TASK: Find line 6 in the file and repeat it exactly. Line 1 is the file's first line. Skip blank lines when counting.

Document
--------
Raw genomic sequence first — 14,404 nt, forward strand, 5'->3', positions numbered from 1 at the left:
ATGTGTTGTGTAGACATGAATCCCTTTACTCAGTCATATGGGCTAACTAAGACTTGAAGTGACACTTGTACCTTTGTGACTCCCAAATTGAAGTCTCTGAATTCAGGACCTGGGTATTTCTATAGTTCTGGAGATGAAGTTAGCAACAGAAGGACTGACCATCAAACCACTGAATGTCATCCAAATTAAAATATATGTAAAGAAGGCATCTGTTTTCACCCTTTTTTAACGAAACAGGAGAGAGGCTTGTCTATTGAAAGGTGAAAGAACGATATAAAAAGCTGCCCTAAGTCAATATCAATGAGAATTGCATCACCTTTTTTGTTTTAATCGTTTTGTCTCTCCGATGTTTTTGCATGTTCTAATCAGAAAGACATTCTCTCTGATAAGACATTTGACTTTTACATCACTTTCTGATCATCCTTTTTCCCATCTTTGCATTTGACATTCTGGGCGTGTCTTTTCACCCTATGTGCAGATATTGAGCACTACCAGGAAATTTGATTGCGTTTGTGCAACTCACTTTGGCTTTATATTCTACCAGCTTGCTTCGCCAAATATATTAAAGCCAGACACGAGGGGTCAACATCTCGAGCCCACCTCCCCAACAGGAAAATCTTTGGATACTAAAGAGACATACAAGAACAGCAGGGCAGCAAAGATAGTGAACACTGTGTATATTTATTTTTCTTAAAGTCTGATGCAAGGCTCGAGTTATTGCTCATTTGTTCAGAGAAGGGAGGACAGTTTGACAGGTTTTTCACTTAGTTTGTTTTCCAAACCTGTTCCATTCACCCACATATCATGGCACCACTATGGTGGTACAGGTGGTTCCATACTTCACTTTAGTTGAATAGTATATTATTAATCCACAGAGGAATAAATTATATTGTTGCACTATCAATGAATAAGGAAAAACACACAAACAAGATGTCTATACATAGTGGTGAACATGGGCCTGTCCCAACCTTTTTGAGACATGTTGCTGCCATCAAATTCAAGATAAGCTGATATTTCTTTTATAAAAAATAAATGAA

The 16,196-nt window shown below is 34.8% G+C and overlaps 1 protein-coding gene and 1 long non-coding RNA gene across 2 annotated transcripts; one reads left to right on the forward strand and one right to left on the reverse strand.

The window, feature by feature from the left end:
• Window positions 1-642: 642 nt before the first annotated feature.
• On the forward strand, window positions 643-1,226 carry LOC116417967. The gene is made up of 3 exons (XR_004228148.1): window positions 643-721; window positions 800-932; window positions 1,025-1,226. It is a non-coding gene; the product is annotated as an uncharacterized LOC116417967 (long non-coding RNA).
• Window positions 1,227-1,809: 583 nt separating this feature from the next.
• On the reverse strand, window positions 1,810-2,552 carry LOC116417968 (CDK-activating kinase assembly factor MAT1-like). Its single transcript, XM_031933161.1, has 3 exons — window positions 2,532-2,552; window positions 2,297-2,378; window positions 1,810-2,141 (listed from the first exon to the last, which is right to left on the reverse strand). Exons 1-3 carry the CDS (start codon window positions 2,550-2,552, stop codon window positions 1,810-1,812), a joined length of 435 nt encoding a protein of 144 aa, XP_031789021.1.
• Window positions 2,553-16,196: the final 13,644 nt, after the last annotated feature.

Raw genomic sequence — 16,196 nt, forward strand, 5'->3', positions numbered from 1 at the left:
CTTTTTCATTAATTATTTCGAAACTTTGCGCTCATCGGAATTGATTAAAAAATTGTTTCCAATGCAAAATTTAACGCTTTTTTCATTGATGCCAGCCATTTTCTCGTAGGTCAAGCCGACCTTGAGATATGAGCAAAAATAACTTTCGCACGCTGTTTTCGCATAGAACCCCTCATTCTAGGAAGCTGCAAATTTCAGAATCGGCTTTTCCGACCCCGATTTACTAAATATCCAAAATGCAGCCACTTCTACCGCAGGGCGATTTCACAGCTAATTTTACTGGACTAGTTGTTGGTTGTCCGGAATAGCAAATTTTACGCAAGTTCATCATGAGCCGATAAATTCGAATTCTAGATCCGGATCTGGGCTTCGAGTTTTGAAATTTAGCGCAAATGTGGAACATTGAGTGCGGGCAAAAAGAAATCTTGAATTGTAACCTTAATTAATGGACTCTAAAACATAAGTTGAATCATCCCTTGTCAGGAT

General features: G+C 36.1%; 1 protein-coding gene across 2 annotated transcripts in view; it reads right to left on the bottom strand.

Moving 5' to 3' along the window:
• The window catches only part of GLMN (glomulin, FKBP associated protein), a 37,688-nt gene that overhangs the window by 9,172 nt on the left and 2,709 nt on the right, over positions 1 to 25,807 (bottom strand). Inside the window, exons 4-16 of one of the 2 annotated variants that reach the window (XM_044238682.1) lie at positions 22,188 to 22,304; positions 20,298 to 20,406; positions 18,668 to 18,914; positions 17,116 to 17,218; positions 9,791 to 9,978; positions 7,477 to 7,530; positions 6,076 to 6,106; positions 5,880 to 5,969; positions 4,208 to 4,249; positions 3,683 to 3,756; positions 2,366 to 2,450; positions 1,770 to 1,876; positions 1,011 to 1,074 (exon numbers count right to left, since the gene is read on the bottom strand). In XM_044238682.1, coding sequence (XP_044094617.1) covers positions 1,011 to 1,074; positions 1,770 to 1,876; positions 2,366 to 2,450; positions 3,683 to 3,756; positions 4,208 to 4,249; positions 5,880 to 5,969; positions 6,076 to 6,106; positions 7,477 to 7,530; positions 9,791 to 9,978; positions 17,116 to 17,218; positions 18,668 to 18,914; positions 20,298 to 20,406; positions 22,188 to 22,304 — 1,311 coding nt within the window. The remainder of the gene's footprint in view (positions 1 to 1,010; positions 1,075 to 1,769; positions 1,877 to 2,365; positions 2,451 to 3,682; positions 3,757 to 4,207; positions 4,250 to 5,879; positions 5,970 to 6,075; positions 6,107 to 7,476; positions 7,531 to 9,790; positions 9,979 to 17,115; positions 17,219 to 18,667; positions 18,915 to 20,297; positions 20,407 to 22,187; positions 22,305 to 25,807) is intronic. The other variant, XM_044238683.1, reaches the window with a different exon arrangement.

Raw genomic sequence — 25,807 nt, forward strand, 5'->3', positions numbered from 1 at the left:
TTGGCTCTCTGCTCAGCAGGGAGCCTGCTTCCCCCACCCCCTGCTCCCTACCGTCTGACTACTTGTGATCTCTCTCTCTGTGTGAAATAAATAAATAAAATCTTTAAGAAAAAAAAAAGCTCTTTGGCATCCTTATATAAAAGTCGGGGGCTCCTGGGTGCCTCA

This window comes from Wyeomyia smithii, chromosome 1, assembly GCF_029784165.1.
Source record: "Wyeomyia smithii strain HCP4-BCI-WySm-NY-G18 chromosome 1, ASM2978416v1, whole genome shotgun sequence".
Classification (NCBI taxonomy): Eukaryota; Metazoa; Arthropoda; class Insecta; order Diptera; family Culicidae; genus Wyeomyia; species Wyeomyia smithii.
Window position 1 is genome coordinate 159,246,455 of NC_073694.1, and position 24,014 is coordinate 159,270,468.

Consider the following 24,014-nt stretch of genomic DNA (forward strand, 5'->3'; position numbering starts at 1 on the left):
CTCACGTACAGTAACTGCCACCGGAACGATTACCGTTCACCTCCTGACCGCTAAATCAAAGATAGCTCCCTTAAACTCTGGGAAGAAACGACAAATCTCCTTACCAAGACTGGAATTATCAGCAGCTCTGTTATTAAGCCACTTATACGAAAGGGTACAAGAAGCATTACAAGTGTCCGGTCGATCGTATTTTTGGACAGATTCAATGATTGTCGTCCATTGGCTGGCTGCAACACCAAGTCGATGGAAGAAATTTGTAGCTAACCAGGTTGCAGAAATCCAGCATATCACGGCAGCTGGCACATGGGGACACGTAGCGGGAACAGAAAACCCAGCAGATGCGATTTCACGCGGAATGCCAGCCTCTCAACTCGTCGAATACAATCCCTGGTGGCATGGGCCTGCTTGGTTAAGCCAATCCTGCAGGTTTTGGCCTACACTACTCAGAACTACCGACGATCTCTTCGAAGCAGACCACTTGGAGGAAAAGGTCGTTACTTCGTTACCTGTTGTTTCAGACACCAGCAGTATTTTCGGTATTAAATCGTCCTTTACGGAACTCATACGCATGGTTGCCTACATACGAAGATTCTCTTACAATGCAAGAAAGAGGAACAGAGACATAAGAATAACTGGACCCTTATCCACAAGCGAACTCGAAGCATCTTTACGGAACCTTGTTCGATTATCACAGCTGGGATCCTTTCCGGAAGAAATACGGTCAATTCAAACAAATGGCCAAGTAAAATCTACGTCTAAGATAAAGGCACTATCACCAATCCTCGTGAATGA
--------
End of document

• On the forward strand, window positions 643-1,226 carry LOC116417967. The gene is made up of 3 exons (XR_004228148.1): window positions 643-721; window positions 800-932; window positions 1,025-1,226. It is a non-coding gene; the product is annotated as an uncharacterized LOC116417967 (long non-coding RNA).